Once squash cool down enough to touch, scoop the flesh into a big pot. Add coconut milk and curry paste. Stir together and place on medium high heat. Once mixture starts to simmer, take off heat and puree soup with a hand blender. Soup will be VERY thick. Add water or chicken broth one cup at a time until you reach desired consistency. Simmer again, then taste, and add salt and more curry paste (if you like) to taste.



This chili is smoky and spicy. It comes together in a little less than an hour, but it tastes like it took all day to cook. The tomatoes, jalapeno, onion, and garlic are charred under the broiler before being added to the stew.

And it has croutons made of CORNBREAD. (This marks the first time in my life I have been excited about a crouton).

Don’t even get me started (can I hear it from the sistas) on how brilliant Lucinda Scala Quinn was to do that to store bought cornbread. This is my favorite chili or, come to think of it, soup/stew of all time.

And if you make it, it will probably make you all googly eyed too.

More soups and stews: Quick Pho Ga (Vietnamese Chicken Noodle Soup), Roasted Tomato and Garlic Soup, Butternut Squash and Ginger Soup

What I’m Reading:

CHICKEN CHILI (only slightly adapted from Lucinda Scala Quinn as published in Martha Stewart Living, October 2010)

Do beware that this chili is SPICY. I’m saying that and I love spicy food. Next time, I’d seed the jalapeno before cooking. My only change was to add a mix of white and dark meat, based on my preference for a mix of meats.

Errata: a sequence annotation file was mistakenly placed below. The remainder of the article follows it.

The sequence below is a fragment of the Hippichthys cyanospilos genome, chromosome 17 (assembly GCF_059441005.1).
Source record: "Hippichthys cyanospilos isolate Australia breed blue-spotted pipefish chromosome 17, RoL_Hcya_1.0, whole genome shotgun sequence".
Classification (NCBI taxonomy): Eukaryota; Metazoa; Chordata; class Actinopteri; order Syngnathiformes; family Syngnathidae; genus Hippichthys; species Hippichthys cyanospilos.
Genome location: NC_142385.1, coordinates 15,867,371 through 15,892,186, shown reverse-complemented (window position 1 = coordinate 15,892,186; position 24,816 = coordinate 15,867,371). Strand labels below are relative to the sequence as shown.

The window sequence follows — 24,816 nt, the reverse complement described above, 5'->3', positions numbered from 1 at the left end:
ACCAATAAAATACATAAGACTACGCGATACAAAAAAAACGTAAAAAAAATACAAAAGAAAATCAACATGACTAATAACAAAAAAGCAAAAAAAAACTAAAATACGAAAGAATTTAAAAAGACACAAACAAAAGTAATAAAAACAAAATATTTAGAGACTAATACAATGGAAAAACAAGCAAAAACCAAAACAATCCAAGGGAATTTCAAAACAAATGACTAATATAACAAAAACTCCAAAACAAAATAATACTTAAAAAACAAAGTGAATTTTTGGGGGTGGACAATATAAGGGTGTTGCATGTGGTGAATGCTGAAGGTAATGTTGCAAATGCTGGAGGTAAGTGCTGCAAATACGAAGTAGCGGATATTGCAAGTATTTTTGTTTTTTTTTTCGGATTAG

Keeps in the fridge for a week or the freezer for a month

Serves 4-6

Ingredients for Chicken Chili

  • 10 plum tomatoes or tomatoes on the vine, halved lengthwise
  • 1 jalapeno chile, halved (seeded if desired)
  • 1 white onion, peeled and halved
  • 4 garlic cloves, peeled
  • 2 tablespoons extra-virgin olive oil
  • 1 pound boneless, skinless chicken thighs, cut into 1/2-inch cubes
  • 1 pound boneless, skinless chicken breasts, cut into 1/2 inch cubes
  • 1/4 cup chili powder
  • Salt
  • 2 canned chipotle chiles in adobo sauce, finely chopped
  • 1 3/4 cups homemade or store-bought low-sodium chicken stock
  • 1 can (15 ounces) kidney beans, drained
  • Desired toppings (I like avocado mashed with a little lemon to stop it from going brown and cilantro

Ingredients for Cornbread Croutons

  • Cornbread or Corn Muffins (I just used a Jiffy Mix)
  • Olive oil
  • Salt

Recipe for Chicken Chili